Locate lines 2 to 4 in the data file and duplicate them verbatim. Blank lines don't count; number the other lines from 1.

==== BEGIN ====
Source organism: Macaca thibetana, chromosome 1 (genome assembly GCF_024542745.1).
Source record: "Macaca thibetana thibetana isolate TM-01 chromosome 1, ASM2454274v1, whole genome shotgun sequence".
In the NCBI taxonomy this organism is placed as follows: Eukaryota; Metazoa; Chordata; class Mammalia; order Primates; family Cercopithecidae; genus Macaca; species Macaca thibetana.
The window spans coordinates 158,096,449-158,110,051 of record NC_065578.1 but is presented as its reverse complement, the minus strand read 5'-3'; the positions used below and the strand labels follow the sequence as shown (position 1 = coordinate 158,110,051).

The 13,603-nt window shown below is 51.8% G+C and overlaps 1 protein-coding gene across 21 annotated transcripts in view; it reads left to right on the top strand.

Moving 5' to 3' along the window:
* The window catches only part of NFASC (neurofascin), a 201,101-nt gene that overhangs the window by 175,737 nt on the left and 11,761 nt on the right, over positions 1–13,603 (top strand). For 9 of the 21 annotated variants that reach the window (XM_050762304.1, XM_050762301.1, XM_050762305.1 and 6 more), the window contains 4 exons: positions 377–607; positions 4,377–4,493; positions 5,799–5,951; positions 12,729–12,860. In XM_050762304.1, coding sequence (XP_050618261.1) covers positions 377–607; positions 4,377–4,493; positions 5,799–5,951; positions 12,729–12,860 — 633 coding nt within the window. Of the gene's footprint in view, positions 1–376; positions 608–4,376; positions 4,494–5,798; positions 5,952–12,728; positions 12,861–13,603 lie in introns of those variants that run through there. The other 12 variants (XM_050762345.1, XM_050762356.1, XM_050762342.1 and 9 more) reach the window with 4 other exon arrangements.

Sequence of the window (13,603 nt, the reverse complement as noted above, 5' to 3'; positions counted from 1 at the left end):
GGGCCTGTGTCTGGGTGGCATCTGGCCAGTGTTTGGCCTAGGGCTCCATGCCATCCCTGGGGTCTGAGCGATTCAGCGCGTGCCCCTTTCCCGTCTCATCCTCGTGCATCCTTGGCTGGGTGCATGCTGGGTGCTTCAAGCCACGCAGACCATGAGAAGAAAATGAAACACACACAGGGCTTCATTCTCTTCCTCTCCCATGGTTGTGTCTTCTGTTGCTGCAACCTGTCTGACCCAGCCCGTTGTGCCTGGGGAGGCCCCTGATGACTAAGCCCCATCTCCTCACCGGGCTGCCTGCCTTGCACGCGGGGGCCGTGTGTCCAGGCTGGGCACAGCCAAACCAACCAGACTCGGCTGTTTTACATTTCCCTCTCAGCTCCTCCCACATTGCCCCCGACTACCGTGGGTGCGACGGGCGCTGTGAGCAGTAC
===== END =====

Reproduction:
Source record: "Macaca thibetana thibetana isolate TM-01 chromosome 1, ASM2454274v1, whole genome shotgun sequence".
In the NCBI taxonomy this organism is placed as follows: Eukaryota; Metazoa; Chordata; class Mammalia; order Primates; family Cercopithecidae; genus Macaca; species Macaca thibetana.
The window spans coordinates 158,096,449-158,110,051 of record NC_065578.1 but is presented as its reverse complement, the minus strand read 5'-3'; the positions used below and the strand labels follow the sequence as shown (position 1 = coordinate 158,110,051).